Jarven History, Family Crest & Coats of Arms
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Today's Irish surnames are underpinned by a multitude of rich histories. The name Jarven originally appeared in Gaelic as O Gairbhin, derived from the word "garbh," which means "rough."
Early Origins of the Jarven family
The surname Jarven was first found in County Tyrone (Irish:Tír Eoghain), the ancient territory of the O'Neills, now in the Province of Ulster, central Northern Ireland, where they held a family seat from very ancient times.
Early History of the Jarven family
This web page shows only a small excerpt of our Jarven research. Another 135 words (10 lines of text) covering the years 1000, 1527, 1595, 1558 and 1560 are included under the topic Early Jarven History in all our PDF Extended History products and printed products wherever possible.
Jarven Spelling Variations
People who were accounted for by scribes and church officials often had their name recorded many different ways because pronunciation was the only guide those scribes and church officials had to go by. This resulted in the problem of one person's name being recorded under several different variations, creating the illusion of more than one person. Among the many spelling variations of the surname Jarven that are preserved in archival documents are Garvin, Garvey, Garwin, Garvine, Garven, Garvan, Garvy, Garvie, Garwen and many more.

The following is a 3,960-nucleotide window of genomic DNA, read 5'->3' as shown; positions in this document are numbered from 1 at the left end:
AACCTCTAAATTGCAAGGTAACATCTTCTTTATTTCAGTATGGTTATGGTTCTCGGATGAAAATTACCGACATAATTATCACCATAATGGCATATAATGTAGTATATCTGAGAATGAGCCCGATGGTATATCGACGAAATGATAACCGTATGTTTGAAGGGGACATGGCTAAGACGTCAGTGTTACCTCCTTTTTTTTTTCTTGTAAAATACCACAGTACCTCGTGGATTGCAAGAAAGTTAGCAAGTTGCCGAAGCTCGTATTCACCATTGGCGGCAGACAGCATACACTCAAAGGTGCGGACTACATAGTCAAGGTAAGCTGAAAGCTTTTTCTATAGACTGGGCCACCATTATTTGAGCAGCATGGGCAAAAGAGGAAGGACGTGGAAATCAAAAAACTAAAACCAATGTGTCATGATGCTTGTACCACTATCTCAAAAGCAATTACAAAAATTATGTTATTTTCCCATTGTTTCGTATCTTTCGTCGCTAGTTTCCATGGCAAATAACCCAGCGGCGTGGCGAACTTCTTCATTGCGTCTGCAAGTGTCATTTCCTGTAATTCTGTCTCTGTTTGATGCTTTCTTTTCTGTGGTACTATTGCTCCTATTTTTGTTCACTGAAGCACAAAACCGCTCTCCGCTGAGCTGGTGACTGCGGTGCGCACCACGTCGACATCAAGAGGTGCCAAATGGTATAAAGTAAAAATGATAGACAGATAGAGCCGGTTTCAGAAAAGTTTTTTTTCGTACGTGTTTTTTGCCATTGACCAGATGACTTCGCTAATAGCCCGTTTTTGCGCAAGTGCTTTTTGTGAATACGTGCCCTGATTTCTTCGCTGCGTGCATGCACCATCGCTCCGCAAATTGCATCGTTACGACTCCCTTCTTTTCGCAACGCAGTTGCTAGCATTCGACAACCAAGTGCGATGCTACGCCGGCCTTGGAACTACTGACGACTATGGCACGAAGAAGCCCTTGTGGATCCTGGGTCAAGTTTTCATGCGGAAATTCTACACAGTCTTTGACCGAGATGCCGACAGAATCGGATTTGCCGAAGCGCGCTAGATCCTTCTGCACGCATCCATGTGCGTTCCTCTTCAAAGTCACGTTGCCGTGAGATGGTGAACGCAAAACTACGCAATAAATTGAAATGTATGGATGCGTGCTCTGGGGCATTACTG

Early Notables of the Jarven family (pre 1700)
Notable amongst the family name at this time was John Garvey (1527-1595), an Irish Protestant bishop of Kilmore and Archbishop of Armagh. He was the eldest son of John O'Garvey of Morisk, co. Mayo and was born in the county of Kilkenny. "He was educated at Oxford, where he graduated in the reign of Edward VI; but through some negligence his name does not appear in the public...
Another 68 words (5 lines of text) are included under the topic Early Jarven Notables in all our PDF Extended History products and printed products wherever possible.
Migration of the Jarven family
Irish families left their homeland in astonishing numbers during the 19th century in search of a better life. Although individual reasons vary, most of these Irish families suffered from extreme poverty, lack of work opportunities, and exorbitant rents in their homeland. Many decided to travel to Australia or North America in the hopes of finding greater opportunities and land. The Irish immigrants that came to North America initially settled on the East Coast, often in major centers such as Boston or New York. But like the many other cultures to settle in North America, the Irish traveled to almost any region they felt held greater promise; as a result, many Irish with gold fever moved all the way out to the Pacific coast. Others before that time left for land along the St. Lawrence River and the Niagara Peninsula, or the Maritimes as United Empire Loyalists, for many Irish did choose to side with the English during the American War of Independence. The earliest wave of Irish migration, however, occurred during the Great Potato Famine of the 1840s. An examination of early immigration and passenger lists has revealed many people bearing the Jarven name: James Garvey who settled in Virginia in 1680; Daniel Garvin, an 'enforced' Irish emigrant, sent to America in 1742; Patrick Garve, who settled in Pennsylvania in 1773.
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